Learning, Adopting, Improving, Performing – The metric model to use; by Toby Beresford
The Learning Adopting Improving Performing (LAIP) model provides a new tool for categorising personal analytics metrics according to the maturity of the behaviour. This allows program managers to channel behaviour adoption appropriate to business priorities and the current status of the individual and cohort.
The model stems from a collaboration between Ben Martin and myself when looking at metrics to encourage effective social selling practices.
Anyone creating a personal analytics program may find it a helpful tool when evaluating which metrics to include, when to include them and how to weight them.
The LAIP Model
In our LAIP model, maturity of a behaviour is evaluated along two axes:
- how established is the behaviour? has it become a habit?
- how much value does the behaviour drive? is it worthwhile?
Based on these two axes we can create a boston matrix and into each quadrant we can categorise our metrics.
The player is learning the new behaviour and associated tools / processes.
The player is seeking to create a regular habit around the new behaviour.
The player already has a habit but seeks to derive more value from the existing behaviour.
The player is seeking to achieve higher performance in the adopted behaviour.
Let’s apply this model in the context of an inside sales team looking to drive telephone calls off the back of cold (unsolicited) emails.
Say for example I have the following metrics which I am tracking for each of my sales reps:
- Total emails sent (Learning)
- 20 emails sent per day (Adopting)
- Responses per email ratio (Improving)
- Number of telephone calls arranged (Performing)
Number of cold emails sent is a Learning metric because it is relatively simple. Sending out emails is a new behaviour and for now I just want to track the total number I’ve sent. This helps me as I get going with sending out those cold emails.
Once I’ve got the hang of sending emails I might want to tighten up the metric so I can be sure I adopt the behaviour I want which is to send 20 each day. So a ratio formula – number of cold emails / day with a goal (20) is a real Adopting metric. This helps me adopt the behaviour I want to achieve.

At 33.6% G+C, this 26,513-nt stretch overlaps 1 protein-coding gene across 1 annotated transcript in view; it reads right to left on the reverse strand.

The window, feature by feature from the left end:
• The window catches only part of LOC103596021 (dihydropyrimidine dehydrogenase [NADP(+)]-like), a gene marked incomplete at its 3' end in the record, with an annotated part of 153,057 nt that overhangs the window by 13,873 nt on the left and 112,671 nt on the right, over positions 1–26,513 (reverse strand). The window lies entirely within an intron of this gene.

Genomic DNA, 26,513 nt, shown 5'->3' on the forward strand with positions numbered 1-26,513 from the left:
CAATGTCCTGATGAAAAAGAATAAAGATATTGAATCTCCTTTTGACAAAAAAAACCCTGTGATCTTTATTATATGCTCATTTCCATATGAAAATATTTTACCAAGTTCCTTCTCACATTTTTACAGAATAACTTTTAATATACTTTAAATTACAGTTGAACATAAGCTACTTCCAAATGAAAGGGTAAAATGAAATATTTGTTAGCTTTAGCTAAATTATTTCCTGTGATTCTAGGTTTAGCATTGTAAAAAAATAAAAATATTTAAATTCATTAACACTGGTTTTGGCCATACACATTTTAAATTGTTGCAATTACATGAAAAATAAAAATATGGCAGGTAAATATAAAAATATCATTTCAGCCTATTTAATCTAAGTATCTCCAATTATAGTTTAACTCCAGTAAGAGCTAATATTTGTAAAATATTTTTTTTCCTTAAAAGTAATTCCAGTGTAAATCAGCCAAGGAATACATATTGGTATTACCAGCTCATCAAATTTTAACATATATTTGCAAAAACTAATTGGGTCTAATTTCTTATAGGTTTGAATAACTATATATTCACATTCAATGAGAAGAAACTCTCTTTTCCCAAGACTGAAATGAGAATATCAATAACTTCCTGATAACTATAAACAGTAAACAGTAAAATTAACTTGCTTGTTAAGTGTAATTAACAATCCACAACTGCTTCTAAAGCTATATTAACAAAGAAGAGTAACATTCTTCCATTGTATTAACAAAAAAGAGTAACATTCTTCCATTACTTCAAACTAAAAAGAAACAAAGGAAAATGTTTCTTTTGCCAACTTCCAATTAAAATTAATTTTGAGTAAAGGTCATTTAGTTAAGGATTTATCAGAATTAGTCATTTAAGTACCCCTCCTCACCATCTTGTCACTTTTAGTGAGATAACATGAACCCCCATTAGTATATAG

My Performing metric, in this case, has nothing to do with the underlying behaviour but all to do with the value I am hoping to achieve with my cold emailing behaviour – which is telephone calls with a real lead. So here my metric is number of telephone calls I’ve arranged. Over time I can make this more sophisticated, perhaps calls per month, per week and so on.
Finally there is a chance that I develop my cold emailing behaviour but it isn’t driving the value that I want. In this case I need to consider anImproving metric – a ratio of email responses to those sent out. This looks at the quality of the emails in terms of who I sent them to and their content. An improving metric assumes that the behaviour is established but is not driving value.
Handling misfit metrics
Like any model, the LAIP model can only offer an approximate view on reality – inevitably there will be some metrics that seem to fit into more than one category or no category at all. The expectation in this case is that the manager will provide a “best fit” assessment when plotting metrics on the matrix.
Overall this model offers gamification gurus a way of categorising metrics, particularly useful in multi-metric scoring systems where scores from multiple behaviours are composited into a single score.
By categorising the metrics, the program manager can ensure that the personal analytics dashboard is aligned to the current business goals for the individual or current cohort. The program manager does this by weighting and prioritising metrics within the overall score algorithm.